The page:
On December 28, 1973, the Receiver-Trustee filed his application for compensation from the time he commenced his duties on November 3, 1970, requesting $100,000. On January 2, 1974, the Attorneys filed their application for compensation, asking for $235,000. Thereafter the Debtors filed objections to the applications and a Petition to Withdraw their Memorandum Agreement of June 26, 1973. After hearings on the applications and opposition, the Bankruptcy Judge overruled the Debtors' objections, denied their Petition to Withdraw the agreement, and awarded the Receiver-Trustee a total of $97,240 compensation in both cases ($2,450 in the Chapter XI matter and $94,790 in the Chapter XII case) and the Attorneys $207,543.75 compensation in both cases, in addition to the $12,500 initial retainer fee already paid.

The Debtors filed objections and sought District Court review of the denial of the Petition to Withdraw and the compensation awards. In November, 1974, the District Court held a hearing and approved the compensation awards and the denial of the Petition to Withdraw.

Three issues are presented for review:

1. Did the District Court err in denying the Petition to Withdraw because (a) the agreement was void as a contract between attorney and client under California Civil Code § 2235, and/or the Debtors were denied due process by the Bankruptcy Judge's approval of the agreement without notice of a hearing?

2. Did the District Court err in allowing the award of $97,240 compensation to the Receiver-Trustee?

3. Did the District Court err in allowing the award of $220,043.75 in fees to the Attorneys?

Issue 1(a):

The Debtors contend that the letter agreement committing them to pay any fees awarded to the Receiver-Trustee and the Attorneys in excess of the funds available for that purpose in the $140,000 deposit is void because it violates California Civil Code § 2235, as amended in 1963. That Section provides:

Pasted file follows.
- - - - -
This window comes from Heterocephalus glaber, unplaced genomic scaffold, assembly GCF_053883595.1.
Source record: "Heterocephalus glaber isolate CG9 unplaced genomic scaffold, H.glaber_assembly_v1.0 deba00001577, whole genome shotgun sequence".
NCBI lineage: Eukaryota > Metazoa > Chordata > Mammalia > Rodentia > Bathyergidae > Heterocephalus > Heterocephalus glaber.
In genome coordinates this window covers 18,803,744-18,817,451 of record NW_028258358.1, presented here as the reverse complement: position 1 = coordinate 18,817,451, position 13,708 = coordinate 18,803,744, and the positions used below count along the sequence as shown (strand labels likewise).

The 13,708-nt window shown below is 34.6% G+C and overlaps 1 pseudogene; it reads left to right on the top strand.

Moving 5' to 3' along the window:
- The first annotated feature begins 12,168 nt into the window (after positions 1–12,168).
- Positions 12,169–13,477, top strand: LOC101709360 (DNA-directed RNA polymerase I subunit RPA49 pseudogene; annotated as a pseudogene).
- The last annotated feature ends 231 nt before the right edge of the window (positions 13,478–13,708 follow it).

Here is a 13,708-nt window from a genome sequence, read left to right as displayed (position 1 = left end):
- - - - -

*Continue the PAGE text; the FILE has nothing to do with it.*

"All transactions between a trustee and his beneficiary during the existence of the trust, or while the influence acquired by the trustee remains, by which he obtains any advantage from his beneficiary, are presumed to be entered into by the latter without sufficient consideration, and under undue influence. The presumptions established by this section do not apply to the provisions of an agreement between a trustee and his beneficiary relating to the hiring or compensation of the trustee."

The Debtors argue that the last sentence of the statute applies only to the initial contract of employment and not to contracts regarding compensation which are executed after the trust and attorney-client relationship have been formed. We disagree. 1 Witkin, California Procedure (2d Ed.), teaches that "(t)he language of the 1963 amendment (the last sentence referred to) . . . is not restricted to the original contract employing an attorney."

The Debtors' reliance upon Gold v. Greenwald, 247 Cal.App.2d 296, 55 Cal.Rptr. 660 (1968), is misplaced as the facts in that case make it manifestly inapposite to the situation here.

In any event the factual record here clearly rebuts the statutory presumption and establishes a sufficient consideration for the agreement in view of the substantial benefits received by the Debtors at the hands of the Receiver-Trustee and the Attorneys. Further, the record is devoid of any evidence of an exercise by the fiduciaries of undue influence over the Debtors. We conclude that the factual findings of the District Judge are not clearly erroneous. Fed.R.Civ.P. 52(a). The District Court did not err in the context of this issue.

Issue 1(b):

This contention is without merit because the Debtors had notice and attended all of the pertinent hearings held before the Bankruptcy Judge and the District Court. The District...